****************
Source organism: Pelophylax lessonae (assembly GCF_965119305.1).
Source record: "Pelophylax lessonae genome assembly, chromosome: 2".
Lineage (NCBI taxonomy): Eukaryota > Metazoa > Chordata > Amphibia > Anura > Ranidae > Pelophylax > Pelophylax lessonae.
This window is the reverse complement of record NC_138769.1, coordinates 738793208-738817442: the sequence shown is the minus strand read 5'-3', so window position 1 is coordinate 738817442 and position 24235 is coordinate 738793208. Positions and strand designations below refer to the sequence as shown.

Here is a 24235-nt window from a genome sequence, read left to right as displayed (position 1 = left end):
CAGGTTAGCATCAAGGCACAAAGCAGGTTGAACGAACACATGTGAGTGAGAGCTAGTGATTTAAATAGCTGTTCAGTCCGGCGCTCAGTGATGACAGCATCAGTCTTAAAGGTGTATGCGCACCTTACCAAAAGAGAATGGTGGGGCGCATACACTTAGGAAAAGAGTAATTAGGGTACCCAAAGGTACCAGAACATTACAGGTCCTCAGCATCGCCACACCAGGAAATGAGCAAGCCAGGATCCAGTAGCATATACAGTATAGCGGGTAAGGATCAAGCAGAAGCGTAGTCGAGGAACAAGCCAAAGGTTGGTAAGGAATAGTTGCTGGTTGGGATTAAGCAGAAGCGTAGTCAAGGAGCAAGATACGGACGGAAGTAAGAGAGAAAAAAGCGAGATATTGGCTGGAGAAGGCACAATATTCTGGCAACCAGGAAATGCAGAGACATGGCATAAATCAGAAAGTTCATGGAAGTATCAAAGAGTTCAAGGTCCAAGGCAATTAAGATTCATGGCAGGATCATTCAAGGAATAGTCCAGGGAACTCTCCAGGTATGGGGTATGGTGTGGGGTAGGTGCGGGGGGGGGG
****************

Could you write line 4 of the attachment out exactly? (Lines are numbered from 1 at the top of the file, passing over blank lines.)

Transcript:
This window is the reverse complement of record NC_138769.1, coordinates 738793208-738817442: the sequence shown is the minus strand read 5'-3', so window position 1 is coordinate 738817442 and position 24235 is coordinate 738793208. Positions and strand designations below refer to the sequence as shown.